Dodge Rear Ends

What's with the Dodge rear ends in their trucks? I didn't even get 90k off mine before it went south. Ring, pinion, and bearing set all went bad
(metal particles from the ring and pinion most likely caused the bearings to go). I know of several other people with Dodge trucks and all have had rear differential issues and all have cost up past $1,200 to get rebuilt. Mine is $1,326 and the dealer has had it for over a week.
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Was the gear oil ever changed ? DO you do a lot of towing ?
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gear oil changed at around 50k miles and towed once about a year ago. Mostly highway driving to/from work.

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1998 Dodge Dakota Club Cab 5.2L V8 Automatic Loaded with options 89K miles Truck is in near new condition inside and out. I am the only driver since 19k miles (bought it from dealer in 2000).
Well, I got the truck back after almost 10 days on the rack. The estimate that was told to me was $1,364.62. When I went to pick it up they tried telling me it was $1,996.87. Right then I knew they had real issues. I only paid the smaller amount because I showed them the estimate on the back of the invoice they handed me written by their services rep. The entire rear end was rebuilt even though the only bad part I could find from the original stuff was a bad pinion bearing. The rest of the stuff looks fine. No obvious metal fatigue, wear, or particles in any of it except for the pinion bearing. It has some worn/pitted rollers and looks like it would have caused the noise I was hearing.
Now, I feel vibrations at 65 MPh and it feels like I'm pulling a small trailer. My gas mileage has also dropped a little but can't say for sure until the tank is almost done. At 1/2 tank of gas I get around 15.5 MPg city/highway. I should reach 16.5 MPg by 1/4 tank - as it was before I brought it in.
I called the Service Manager and left a voice mail. I will do that just one more time then start climbing the food chain. When I hit a lawyer's office there will be no further discussions with this dealership and the listening public will be told who, where, phone numbers, addresses, etc.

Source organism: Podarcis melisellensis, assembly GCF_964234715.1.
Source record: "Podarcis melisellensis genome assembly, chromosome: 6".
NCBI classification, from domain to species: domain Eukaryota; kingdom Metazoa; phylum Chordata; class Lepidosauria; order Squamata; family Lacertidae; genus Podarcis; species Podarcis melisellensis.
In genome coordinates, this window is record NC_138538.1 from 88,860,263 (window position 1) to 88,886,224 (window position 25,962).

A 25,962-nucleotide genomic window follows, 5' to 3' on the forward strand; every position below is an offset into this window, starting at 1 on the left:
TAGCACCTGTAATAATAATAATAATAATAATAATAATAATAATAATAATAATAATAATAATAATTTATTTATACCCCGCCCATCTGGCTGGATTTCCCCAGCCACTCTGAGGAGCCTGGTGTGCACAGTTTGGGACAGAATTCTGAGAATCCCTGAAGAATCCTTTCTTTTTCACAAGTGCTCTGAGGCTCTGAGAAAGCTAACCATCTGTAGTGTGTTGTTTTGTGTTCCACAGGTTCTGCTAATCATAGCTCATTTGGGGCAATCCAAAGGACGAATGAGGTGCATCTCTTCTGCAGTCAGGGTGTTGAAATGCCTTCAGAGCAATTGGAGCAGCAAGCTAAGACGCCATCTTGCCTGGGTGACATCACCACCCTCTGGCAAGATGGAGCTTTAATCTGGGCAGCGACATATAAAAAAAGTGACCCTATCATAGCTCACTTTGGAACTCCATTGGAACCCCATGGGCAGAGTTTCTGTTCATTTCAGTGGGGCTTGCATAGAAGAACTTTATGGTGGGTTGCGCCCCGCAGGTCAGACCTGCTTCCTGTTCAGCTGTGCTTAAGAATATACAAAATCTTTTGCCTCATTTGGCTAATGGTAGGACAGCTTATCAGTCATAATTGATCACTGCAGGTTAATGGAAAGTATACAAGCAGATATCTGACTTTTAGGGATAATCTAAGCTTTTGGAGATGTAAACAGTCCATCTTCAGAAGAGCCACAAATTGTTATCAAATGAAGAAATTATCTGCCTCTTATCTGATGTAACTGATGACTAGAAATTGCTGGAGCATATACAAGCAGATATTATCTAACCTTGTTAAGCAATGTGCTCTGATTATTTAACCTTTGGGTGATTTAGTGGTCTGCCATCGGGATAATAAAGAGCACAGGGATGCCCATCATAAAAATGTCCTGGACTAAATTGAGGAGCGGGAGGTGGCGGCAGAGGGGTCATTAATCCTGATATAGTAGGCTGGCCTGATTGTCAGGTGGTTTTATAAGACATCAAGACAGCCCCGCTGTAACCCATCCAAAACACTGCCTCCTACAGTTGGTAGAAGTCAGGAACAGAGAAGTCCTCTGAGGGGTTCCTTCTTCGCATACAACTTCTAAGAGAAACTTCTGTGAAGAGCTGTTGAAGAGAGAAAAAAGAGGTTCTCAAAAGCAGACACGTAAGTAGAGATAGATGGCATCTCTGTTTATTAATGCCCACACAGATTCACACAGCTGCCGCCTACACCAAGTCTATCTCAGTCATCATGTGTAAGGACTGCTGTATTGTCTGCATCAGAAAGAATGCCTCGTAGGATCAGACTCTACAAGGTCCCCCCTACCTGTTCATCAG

I've bought 6 cars from these people in the past and have almost never had to use their service on any of them.

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one
office
listening
Try not leaving messages, but calling back until you talk to him, right off. Ask whoever answers the phone, "when will be a good time to call back."

Be SURE to point that out, and lean heavily on it. They value return business more than anything else.
I hope you get it worked out. I have a feeling you will.
--
Jim in NC


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I agree and thought that return business would be a good thing. It is in most companies - not to mention "customer satisfaction." Advertising by word of mouth can carry a lot of weight in "both" directions sometimes.
I know the problem is that the pinion is too tight and the same bearing is causing the vibrations. But what it takes to fix that I am not too sure about. I don't think loosening the yoke nut will do it. I'm thinking they need to pull it all apart again and re-shim it. After all, the wrong or lack of correct shims, was one thing they mentioned more than once. They also told me they ordered new bearings and the pinion bearing came without a shim. They had to reorder it too.
wrote

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Just got the truck back from the dealers and it's fixed this time. It took them all day to connect the drive shaft to the rear end yoke "properly" this time. They said: "no charge" I should have said: "no SH** !!" but I didn't. I thanked them properly and left.
The End...
wrote

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I had a 1997 Ram 1500 that I bought new. Within a week I noticed a vibration at about 42 mph and the truck felt exactly like it was pulling a trailer, with a "buck-board" feel. The dealer did everything from balancing the tires, replacing the cam in the engine, replacing the torque converter, and then the entire transmission, all without success. They called in a factory rep who verified the problem. After a conference with engineering in Detroit, he told me they wanted to try one more thing, but he didn't think it would fix it and I should pick out a new truck. I agreed to allow the "one more thing" attempt and they replaced the entire rear end, axle, and wheels. (They actually took it off a new, '98 truck the dealer had in stock). The problem went away and the truck was fine thereafter.
Eisboch
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